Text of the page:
"It's a problem most of the developed world has just ignored. We've pointed the finger at China for their pollution-producing habits, yet we've been sending millions of tons or waste there, so that we don't have to deal with it. It means we can just go about our business without much thought for what happens to our waste. Things are about to change and reuse will become more crucial to managing a problem we've swept under the carpet" says Mike Lemm, owner of Tasmanian cartridge remanufacturer, Australian Laser Charge.
China to ban import of scrap plastic
THE RECYCLER Trade Magazine July 20 2017
China has this week filed a notification with the World Trade Organisation (WTO) that it intends to ban four classes and 24 kinds of solid waste by the end of the year including all plastics scrap, unsorted waste paper, certain metal recycling residues, textiles and all unsorted waste or scrap.
In the notification, China made it clear that it will no longer tolerate high levels of contamination from ‘dirty wastes’ or ‘hazardous wastes’ that it sees as damaging to both its ‘environmental interests’ and ‘people’s health’.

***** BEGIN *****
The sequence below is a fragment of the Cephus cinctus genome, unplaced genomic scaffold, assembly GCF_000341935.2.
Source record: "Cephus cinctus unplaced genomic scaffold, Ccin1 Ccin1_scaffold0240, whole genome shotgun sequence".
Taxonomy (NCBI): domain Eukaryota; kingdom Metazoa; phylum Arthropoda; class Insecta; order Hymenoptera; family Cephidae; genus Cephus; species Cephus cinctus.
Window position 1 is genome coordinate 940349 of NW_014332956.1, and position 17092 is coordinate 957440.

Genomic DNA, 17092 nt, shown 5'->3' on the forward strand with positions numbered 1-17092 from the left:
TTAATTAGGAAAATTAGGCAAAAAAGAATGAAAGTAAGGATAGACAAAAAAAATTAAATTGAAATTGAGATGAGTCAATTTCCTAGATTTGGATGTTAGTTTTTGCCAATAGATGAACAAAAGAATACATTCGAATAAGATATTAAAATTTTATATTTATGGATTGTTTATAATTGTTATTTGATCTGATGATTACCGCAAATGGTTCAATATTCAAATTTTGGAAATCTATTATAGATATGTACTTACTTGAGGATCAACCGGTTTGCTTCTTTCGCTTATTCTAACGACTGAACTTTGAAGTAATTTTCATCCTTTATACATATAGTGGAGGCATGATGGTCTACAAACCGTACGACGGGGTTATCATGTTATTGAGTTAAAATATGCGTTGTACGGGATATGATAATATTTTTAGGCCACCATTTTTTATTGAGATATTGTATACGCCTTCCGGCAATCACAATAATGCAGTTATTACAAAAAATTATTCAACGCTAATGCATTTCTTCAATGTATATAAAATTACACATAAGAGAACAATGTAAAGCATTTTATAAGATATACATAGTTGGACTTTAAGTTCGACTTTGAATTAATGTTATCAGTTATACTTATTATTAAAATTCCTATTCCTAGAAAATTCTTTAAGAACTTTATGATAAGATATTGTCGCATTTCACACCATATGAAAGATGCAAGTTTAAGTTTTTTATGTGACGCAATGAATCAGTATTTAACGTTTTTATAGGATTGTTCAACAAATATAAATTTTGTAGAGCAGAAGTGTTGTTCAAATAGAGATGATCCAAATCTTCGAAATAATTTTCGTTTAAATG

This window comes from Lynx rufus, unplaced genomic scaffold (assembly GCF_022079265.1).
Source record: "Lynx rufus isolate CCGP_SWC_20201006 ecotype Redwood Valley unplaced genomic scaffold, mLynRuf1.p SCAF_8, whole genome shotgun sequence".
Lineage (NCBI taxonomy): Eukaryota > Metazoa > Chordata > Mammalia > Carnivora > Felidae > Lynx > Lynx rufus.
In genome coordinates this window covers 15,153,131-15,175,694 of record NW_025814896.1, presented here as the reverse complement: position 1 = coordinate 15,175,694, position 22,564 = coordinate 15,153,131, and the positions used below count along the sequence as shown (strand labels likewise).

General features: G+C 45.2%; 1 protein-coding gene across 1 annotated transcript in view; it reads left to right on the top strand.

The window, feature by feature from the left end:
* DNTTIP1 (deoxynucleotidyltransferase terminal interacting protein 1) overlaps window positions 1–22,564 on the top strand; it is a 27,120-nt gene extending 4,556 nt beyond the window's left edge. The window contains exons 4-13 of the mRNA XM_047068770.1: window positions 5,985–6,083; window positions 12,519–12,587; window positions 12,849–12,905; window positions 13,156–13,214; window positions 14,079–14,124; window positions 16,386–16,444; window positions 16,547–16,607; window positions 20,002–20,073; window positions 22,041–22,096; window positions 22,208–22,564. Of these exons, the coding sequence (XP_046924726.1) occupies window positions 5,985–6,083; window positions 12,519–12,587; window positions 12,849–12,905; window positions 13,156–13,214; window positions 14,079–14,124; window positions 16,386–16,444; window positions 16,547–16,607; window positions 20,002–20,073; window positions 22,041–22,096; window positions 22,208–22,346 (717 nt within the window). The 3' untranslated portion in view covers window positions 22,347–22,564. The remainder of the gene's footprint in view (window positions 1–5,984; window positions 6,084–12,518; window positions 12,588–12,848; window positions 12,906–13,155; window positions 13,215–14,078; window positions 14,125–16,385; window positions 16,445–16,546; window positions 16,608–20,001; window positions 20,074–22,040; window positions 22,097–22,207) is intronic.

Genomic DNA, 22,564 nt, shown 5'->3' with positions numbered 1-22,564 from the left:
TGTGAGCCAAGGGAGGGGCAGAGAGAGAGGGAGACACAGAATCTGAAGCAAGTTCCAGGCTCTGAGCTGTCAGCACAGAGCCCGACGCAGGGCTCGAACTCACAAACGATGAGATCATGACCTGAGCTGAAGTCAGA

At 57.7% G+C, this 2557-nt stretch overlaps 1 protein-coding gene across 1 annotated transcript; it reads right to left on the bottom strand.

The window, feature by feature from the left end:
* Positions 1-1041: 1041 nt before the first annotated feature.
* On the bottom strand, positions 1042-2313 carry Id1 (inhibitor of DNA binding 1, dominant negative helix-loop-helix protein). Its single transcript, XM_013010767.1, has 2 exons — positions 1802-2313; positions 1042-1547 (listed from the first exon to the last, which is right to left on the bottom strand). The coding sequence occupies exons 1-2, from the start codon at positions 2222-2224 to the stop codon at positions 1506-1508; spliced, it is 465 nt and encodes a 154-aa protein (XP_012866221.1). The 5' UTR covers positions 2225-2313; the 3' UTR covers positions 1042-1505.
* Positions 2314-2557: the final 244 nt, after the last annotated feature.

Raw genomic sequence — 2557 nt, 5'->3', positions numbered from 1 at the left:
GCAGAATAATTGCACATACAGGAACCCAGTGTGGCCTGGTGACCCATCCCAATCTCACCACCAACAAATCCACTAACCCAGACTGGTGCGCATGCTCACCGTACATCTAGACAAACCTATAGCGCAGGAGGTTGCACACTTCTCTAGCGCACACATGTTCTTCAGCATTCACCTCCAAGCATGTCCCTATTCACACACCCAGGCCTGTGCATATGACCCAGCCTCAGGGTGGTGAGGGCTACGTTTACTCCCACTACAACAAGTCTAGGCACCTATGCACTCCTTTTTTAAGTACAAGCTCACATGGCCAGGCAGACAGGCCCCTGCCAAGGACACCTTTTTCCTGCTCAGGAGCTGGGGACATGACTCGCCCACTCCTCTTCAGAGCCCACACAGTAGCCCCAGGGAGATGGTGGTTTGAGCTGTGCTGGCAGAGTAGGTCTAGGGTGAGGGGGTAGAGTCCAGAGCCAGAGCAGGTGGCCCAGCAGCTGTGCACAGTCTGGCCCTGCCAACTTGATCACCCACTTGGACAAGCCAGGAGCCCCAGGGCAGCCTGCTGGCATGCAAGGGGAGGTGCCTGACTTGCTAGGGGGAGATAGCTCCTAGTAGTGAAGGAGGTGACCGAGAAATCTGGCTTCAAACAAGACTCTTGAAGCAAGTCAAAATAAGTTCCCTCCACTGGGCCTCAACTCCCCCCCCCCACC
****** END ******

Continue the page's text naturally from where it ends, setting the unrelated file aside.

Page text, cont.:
The filing of the notification could mean losing China as one of the biggest markets for recycled materials.
The Recycling Association in the UK launched a “Quality First campaign” almost a year ago to highlight the risk of China taking such actions. The campaign is looking to sort the recycled materials to the highest quality so they cannot be rejected or banned.
Mark Lyndon Paper Enterprises managing director Colin Clarke said: “Mark Lyndon Paper Enterprises along with our competitors ACN and Cyclelink UK have jointly supported the Quality First campaign because the mills we supply were increasingly concerned about rumours and actions, such as National Sword, coming from the Chinese Government about a crackdown on imports of recycled materials.
“For the time being, we are still able to export OCC, mixed paper and other grades to China as it is only unsorted waste paper imports that have been banned.
“The word from China is that we purchase a grade made to a global specification and not unsorted papers. Normal caveats apply when dealing with the Chinese authorities that if bad shipments are received, then mixed papers in particular could be at threat of a ban.
“We should also be clear that China is very serious about protecting its environment and the public health of its citizens. If we do not ensure our exports of paper are of the very highest quality, then we are at risk closing our most important market for recovered paper.
“The UK, Europe and other Asian destinations simply do not have the capacity to take all of our excess recovered paper, so we must make sure China remains open to us by providing it with a high quality secondary commodity.”